What is this one thing that is needed to remain in youth ministry? Is it passion? Is it courage? Is it good hair? I know it’s not the last one since much of it left me long ago. No, it’s a good memory.
I have a gentleman in my church who drives the bus for us sometimes and he often says to me, “I remember what it was like. It was hard.” He remembers his middle and high school years and it compels him to continue to volunteer for our youth ministry.
Our high school and middle school memories are critical to good youth work. When we look in a kid’s eyes we ought to see and remember ourselves at that age, in the awkwardness, in the hurt, and in the terrible fashion choices. These memories create empathy and compassion and that is what students need from us. It’s still rough out there, and probably worse (even though we walked to school uphill both ways in the snow).
Consider the hashtag #HighSchoolin5Words that was trending not too long ago. These tweets were both heartbreaking and hilarious. That pretty much sums up middle and high school, doesn’t it?
Here are some of the hilarious ones:
- Bring your changer and headphones
- LET ME C YO HOMEWORK!
- Crap there’s a test today?!
- Disney channel lied to us.
- Ayee bruh you got gum?
- Well the books were free
- Eyeroll, whatever. Ugh. Lame. Whyyyyy?
- Not directed by John Hughes
- Learned to forge Mom’s handwriting
- Please remove me from locker.
- Locker combination induced anxiety disorder
But the serious ones were equally heartbreaking:
- Everyone is not your friend
- Some days you just survive
- Where virginity goes to die
- Can I die now pls
- You’ll learn to hate people
- Why is everyone so fake?
- Honor roll but no friends
- Worst years of my life
I remember being bullied and having to map out strategies to avoid certain people in the hallway to avoid confrontation. I remember the school dances that were fun and I danced like I did not have a care in the world. I remember going to the principal’s office and getting my licks for being tardy. I remember taking a girl to prom and getting left. I remember making friends who are my friends to this day. These memories keep me doing youth work. I see the bullied kid, the outsider, and the girl unsure of herself. I see the boy who just wants to party, and I see myself in all of their eyes.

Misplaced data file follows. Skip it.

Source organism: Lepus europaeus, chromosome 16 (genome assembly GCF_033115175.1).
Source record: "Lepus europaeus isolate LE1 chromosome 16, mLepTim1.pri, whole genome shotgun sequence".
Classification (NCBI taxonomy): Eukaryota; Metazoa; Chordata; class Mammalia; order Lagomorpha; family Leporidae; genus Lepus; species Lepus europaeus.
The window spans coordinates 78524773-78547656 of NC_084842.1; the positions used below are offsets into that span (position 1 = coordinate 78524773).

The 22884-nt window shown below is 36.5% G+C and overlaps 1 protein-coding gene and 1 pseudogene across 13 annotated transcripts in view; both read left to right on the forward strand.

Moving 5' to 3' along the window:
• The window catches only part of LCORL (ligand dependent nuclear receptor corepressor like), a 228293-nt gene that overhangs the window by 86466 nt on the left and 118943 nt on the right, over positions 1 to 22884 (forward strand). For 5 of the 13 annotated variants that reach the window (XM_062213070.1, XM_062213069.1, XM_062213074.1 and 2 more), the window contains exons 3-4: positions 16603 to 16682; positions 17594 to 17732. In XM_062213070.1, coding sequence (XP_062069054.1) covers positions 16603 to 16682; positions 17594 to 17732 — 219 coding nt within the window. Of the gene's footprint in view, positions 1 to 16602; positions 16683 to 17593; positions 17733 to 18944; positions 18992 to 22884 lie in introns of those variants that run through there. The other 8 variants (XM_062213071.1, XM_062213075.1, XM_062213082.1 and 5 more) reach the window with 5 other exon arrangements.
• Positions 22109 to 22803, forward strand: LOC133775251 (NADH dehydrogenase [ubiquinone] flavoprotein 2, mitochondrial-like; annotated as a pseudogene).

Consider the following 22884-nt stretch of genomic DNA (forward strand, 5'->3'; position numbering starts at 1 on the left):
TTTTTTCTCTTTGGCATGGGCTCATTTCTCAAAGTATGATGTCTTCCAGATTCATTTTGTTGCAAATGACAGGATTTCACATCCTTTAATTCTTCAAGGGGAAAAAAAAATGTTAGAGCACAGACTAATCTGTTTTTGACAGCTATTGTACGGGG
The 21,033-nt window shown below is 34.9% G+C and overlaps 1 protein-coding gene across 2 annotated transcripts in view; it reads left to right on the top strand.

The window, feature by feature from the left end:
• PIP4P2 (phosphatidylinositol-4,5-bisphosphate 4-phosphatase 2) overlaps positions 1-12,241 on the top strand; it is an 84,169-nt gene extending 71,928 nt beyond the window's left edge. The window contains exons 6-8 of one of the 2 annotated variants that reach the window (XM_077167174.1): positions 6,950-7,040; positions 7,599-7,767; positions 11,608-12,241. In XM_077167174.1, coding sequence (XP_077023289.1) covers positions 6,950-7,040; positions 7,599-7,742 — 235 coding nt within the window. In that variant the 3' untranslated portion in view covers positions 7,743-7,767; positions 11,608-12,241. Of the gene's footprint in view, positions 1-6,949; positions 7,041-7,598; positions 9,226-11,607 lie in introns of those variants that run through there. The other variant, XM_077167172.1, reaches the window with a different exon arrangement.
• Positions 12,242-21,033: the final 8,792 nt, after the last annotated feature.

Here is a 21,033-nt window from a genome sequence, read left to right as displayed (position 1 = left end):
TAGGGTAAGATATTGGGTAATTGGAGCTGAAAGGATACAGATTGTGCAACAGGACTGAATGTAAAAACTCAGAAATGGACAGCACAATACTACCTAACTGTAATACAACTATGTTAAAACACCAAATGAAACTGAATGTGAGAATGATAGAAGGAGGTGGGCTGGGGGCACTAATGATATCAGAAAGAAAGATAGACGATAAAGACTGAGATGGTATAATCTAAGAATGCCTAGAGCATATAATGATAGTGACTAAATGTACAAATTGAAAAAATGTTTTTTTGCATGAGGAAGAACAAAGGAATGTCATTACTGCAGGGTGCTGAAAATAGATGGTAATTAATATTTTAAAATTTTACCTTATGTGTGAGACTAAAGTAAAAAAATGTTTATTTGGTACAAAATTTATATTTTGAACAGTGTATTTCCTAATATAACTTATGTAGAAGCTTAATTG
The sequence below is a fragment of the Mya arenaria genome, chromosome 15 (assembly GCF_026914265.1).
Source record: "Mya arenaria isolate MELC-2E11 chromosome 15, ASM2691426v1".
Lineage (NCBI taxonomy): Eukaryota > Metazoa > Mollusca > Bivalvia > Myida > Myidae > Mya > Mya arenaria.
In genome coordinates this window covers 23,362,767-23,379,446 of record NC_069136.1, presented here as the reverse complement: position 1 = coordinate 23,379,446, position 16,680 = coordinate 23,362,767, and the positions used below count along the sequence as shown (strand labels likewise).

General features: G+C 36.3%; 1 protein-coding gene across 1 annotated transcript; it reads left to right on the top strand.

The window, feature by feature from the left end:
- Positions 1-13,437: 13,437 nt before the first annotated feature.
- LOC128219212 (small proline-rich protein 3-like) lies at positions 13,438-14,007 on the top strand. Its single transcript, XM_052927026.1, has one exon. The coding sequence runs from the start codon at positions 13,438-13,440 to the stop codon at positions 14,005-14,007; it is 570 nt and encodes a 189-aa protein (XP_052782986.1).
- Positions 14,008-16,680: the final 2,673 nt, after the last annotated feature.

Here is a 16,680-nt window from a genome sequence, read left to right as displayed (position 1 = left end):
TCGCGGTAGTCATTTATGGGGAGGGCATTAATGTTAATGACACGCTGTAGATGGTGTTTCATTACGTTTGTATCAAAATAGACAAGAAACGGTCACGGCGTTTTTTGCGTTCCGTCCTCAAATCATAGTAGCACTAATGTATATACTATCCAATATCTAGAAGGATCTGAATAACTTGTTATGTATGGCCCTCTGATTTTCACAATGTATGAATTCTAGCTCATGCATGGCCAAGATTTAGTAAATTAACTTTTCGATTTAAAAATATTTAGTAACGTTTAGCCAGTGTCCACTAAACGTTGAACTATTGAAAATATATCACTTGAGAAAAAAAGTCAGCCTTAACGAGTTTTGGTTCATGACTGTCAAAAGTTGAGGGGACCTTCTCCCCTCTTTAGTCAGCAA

When my flashback is over I ask, who’s there to help this kid? Who’s listening to him? His parents? Maybe. Who’s teaching and showing this kid that God loves her? Oh, that’s right, I’m standing right here. The reason I’m still standing here is because I have a good memory of all the good and bad that I had in high school, and I also remember a youth pastor and youth group that did not make it suck any more than it had to.
I spent over $300 on picture frames because I want kids to walk in our youth room and remember their best times might have been at church. I want them to grow up and say “Yeah, high school sucked, but I had a great youth group who loved me no matter what.” I want them to remember the retreat, the camp, the service, and the lunches. I want Jesus to be the brightest spot of their middle and high school years.
“Keep all special thoughts and memories for lifetimes to come. Share these keepsakes with others to inspire hope and build from the past, which can bridge to the future.” – Mattie Stepanek
Memories can fool us into thinking life was much worse or much better than it was, but if we can remember those times, good and bad, we can be effective in ministering to students and we can do it for a long time.
PAUL TURNER is a long-time youth worker, speaker, and blogger of all things youth ministry. He’s the youth pastor at Pleasant Grove Assembly in Birmingham, AL and writes regularly at THEDISCIPLEPROJECT.NET.